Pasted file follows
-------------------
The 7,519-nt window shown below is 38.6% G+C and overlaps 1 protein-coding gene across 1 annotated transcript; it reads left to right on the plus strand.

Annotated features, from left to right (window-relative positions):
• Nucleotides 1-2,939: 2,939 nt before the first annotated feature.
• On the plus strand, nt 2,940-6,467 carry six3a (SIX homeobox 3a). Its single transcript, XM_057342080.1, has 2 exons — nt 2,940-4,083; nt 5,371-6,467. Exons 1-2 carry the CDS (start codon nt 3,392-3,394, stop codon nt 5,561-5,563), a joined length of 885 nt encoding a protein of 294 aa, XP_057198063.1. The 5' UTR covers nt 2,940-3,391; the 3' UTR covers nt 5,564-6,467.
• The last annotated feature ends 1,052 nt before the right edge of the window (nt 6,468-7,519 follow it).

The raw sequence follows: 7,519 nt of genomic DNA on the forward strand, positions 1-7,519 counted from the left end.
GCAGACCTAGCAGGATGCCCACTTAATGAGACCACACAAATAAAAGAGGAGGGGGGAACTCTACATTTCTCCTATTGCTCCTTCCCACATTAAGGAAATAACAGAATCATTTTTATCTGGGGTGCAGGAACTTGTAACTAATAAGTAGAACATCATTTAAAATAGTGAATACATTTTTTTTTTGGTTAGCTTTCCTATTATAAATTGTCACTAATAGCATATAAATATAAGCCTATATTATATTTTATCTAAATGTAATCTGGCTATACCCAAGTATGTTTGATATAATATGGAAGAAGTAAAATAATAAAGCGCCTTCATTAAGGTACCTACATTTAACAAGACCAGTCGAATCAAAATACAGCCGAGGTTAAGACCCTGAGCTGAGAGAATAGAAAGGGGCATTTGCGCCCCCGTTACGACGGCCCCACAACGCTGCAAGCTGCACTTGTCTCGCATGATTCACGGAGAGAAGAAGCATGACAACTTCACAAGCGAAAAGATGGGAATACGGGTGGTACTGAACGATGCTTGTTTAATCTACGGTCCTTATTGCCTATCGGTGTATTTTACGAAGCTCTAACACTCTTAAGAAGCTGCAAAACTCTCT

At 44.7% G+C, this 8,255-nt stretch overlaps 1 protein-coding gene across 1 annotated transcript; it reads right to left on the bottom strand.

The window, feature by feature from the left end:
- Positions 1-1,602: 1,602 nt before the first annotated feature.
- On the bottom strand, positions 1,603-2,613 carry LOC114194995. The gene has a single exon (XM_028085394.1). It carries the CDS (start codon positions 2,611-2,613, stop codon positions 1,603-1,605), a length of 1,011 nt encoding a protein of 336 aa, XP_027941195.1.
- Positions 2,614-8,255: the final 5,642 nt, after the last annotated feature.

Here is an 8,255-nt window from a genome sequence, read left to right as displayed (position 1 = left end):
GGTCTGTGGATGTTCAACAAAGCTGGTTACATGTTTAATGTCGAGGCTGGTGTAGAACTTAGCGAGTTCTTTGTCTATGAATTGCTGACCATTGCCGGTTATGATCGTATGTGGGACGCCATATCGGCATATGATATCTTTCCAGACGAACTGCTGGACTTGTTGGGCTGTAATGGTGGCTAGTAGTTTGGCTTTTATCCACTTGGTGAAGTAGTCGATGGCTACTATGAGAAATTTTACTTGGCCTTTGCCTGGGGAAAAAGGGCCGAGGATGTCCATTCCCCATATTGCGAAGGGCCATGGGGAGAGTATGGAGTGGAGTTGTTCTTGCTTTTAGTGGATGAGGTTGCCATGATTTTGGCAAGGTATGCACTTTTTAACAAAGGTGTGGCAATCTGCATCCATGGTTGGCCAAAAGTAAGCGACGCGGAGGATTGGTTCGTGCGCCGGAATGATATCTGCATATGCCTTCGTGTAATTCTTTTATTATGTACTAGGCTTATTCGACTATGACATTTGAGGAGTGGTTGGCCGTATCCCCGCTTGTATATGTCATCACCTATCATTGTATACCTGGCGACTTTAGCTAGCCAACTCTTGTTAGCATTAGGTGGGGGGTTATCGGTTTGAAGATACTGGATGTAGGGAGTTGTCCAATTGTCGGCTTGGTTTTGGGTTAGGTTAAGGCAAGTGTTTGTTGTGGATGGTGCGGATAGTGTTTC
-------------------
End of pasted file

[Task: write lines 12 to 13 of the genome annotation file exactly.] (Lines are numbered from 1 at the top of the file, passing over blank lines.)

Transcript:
- Positions 2,614-8,255: the final 5,642 nt, after the last annotated feature.

Here is an 8,255-nt window from a genome sequence, read left to right as displayed (position 1 = left end):